When the category of outsider art first gained widespread acceptance, in the 1960s and 1970s, it did so primarily in opposition to the elite modernism that dominated Western art at the time. Outsider art was billed as an antidote to high culture, a challenge to modernism's exclusive claim to an institutionalized narrative of progress. In the 1980's, as this modernist narrative came under widespread scrutiny within those same institutions, the category of outsider art also underwent a subsequent paradigm shift. Amid the erosion of concepts like authorship, uniqueness and the sublime, outsider art no longer billed itself as an alternative to modernism. Instead, it became a sanctuary for those threatened ideals.
Signaled by the debut of the New York Outsider Art Fair in 1992, the boom in the outsider art market came at a time when "insider" art was stuck in a dryly academic mode of criticism and theory. As art schools churned out record numbers of advanced degrees, na´ve art grew increasingly attractive to collectors in pursuit of mythic raw genius. Of course, the very notion of rawness, like that of art's outside and inside, has always been problematic. Apart from artists whose work was discovered only after their deaths or whose mental impairment precludes an awareness of an objective reality beyond themselves, outsider artists and their dealers walk a fine line between professionalism and amateurism, staking their claim in the precipitous territory between art and artlessness.
For most outsiders, geographic and social isolation effectively shield them from the corrupting influence of the art market. Their role as outcasts guarantees their supposed purity. But this same lack of professionalism also poses a problem for their careers and, crucially, for the careers of their dealers, promoters and collectors, all of whom rely on these artists' continued artistic output. Herein lies the value of a professional na´ve, someone who can channel the visionary transcendence of the social outcast while remaining integrated in the art community and, to a lesser extent, society at large.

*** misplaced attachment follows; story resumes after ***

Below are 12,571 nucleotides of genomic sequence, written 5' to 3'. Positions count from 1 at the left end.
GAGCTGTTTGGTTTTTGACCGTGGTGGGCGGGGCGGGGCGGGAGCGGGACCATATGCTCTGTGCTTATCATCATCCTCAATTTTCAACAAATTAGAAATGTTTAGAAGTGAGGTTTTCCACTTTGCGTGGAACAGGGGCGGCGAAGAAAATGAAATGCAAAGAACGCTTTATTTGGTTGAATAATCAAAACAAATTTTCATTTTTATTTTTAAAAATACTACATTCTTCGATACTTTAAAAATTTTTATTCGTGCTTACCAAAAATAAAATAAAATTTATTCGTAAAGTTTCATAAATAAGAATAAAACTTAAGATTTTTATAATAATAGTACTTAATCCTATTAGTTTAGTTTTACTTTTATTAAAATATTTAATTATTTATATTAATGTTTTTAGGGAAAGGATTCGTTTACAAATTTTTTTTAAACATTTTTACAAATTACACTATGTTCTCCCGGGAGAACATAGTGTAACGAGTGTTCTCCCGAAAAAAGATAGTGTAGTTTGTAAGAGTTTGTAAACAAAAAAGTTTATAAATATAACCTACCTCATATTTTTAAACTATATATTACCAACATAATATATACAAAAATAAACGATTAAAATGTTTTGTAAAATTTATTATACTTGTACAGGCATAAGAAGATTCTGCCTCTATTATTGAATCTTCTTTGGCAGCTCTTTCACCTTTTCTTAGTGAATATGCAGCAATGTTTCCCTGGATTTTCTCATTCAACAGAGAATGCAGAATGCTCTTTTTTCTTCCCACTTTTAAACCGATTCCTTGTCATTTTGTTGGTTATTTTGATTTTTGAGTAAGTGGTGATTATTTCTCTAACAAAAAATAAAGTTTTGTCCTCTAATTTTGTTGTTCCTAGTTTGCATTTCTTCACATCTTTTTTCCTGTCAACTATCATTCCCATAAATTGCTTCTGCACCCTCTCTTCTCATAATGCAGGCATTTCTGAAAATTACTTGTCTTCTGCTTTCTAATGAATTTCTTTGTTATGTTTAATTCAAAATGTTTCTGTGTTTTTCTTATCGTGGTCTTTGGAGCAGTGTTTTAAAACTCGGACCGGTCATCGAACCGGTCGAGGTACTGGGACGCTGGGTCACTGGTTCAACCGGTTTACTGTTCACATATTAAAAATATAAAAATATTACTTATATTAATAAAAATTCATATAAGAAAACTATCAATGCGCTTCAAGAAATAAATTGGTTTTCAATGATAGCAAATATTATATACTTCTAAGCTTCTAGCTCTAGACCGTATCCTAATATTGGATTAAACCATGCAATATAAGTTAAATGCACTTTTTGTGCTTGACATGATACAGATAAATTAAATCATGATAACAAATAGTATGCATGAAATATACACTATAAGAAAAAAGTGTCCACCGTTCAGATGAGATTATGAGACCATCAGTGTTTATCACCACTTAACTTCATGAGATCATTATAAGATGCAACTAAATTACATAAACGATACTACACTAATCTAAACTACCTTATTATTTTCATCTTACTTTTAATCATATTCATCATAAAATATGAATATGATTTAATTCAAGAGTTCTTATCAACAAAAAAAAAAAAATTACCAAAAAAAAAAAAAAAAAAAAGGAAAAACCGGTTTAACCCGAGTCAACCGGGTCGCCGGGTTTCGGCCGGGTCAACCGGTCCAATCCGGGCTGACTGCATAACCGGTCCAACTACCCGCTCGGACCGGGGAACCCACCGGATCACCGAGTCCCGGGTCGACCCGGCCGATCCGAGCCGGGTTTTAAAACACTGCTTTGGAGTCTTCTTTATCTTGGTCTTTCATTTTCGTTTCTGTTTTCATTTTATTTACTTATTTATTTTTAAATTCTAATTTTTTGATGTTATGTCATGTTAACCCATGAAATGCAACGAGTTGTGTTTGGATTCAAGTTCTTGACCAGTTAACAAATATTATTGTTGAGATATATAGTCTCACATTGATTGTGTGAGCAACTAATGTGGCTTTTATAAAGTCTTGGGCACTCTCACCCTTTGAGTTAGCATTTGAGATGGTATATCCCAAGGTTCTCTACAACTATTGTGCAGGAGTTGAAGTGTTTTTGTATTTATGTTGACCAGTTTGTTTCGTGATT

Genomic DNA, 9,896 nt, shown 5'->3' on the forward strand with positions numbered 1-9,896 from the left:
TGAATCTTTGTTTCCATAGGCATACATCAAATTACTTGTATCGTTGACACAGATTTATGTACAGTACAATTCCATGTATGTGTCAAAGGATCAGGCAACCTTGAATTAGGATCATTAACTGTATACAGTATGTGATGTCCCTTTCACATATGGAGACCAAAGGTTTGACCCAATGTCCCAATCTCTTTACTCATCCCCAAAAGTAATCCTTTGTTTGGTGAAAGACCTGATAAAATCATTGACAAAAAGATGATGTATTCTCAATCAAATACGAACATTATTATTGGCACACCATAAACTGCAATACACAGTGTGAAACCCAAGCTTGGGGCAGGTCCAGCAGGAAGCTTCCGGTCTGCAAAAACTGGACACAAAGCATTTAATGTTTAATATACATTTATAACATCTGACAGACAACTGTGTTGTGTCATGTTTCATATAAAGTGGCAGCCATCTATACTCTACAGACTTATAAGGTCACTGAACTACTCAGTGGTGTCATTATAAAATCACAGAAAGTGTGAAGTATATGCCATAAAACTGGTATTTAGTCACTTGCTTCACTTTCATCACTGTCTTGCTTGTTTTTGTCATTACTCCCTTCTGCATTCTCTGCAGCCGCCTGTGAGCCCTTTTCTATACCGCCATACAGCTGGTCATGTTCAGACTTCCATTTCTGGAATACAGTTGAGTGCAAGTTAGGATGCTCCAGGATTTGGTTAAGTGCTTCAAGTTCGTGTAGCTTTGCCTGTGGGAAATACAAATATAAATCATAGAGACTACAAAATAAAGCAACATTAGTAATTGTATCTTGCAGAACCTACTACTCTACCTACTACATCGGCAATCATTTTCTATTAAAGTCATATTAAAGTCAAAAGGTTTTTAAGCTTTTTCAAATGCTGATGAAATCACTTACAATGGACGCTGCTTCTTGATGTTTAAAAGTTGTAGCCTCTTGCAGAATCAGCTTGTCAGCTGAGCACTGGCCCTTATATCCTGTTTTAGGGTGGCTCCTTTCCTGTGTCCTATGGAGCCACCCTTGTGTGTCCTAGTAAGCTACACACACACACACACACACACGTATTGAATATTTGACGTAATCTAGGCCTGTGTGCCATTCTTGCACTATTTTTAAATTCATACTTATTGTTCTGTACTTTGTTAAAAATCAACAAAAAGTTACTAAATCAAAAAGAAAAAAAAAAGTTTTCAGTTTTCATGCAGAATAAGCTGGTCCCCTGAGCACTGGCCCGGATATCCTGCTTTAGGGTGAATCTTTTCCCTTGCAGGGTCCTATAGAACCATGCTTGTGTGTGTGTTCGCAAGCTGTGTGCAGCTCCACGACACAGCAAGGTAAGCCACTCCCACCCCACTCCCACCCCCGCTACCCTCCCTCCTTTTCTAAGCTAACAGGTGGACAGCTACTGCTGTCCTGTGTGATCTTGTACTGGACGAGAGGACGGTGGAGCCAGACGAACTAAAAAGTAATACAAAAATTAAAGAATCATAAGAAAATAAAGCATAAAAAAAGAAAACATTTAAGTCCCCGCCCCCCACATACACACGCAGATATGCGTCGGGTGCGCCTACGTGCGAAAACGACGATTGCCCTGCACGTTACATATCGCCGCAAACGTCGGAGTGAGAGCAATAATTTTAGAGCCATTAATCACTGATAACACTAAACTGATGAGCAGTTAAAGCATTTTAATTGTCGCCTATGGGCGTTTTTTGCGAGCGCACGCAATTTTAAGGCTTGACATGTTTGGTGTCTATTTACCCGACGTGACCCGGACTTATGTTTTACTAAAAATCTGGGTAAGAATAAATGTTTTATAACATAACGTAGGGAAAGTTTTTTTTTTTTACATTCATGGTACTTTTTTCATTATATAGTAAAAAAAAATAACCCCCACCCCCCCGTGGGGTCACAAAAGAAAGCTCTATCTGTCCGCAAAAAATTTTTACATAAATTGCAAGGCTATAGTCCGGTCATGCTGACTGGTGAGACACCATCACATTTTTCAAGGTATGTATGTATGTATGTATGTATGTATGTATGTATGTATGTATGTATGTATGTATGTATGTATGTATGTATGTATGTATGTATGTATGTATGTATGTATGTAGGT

The social misfit role is nowhere more effective than in the work of Scottish artist David Shrigley. Shrigley's clumsy lettering and awkward, simplistic drawing style suggest an obvious link to Johanson, but whereas Johanson's deviant status depends on his relationship to a subcultural group, Shrigley's is modeled on an even more extreme notion of the artist as solitary eccentric. The persona behind drawings like "Untitled (I Attempts to Write)" and "Untitled (Fancy Looking Crap)" perfectly fits the Romantic prototype: namely, the creative individual isolated in his idiosyncrasy, unable to blend with society.
The accuracy of this role with respect to Shrigley's personal life is debatable -- Shrigley did attend art school, unlike Johanson, and he is even rumored to have friends in his current home city of Glasgow. Shrigley's real-life persona, however, is purely incidental to the ongoing construction of the reject role that has distinguished his art since he first begain self-publishing zines of his drawings in the early 1990's. His artwork is a comedic routine, an endless string of failed attempts to join a larger dialogue, whether social or artistic. These failures, in turn, give shape to a character whose stunted emotional, intellectual and technical development serve the work's alternating comedy and whimsy. Tellingly, Shrigley's recent forays into photography and sculpture met with limited success. Their evident technical craft came across as a bid for a slightly more high-brow legitimacy, and Shrigley's subsequent return to slap-dash drawings illustrates just how proscribed the boundaries can be around the professionally na´ve.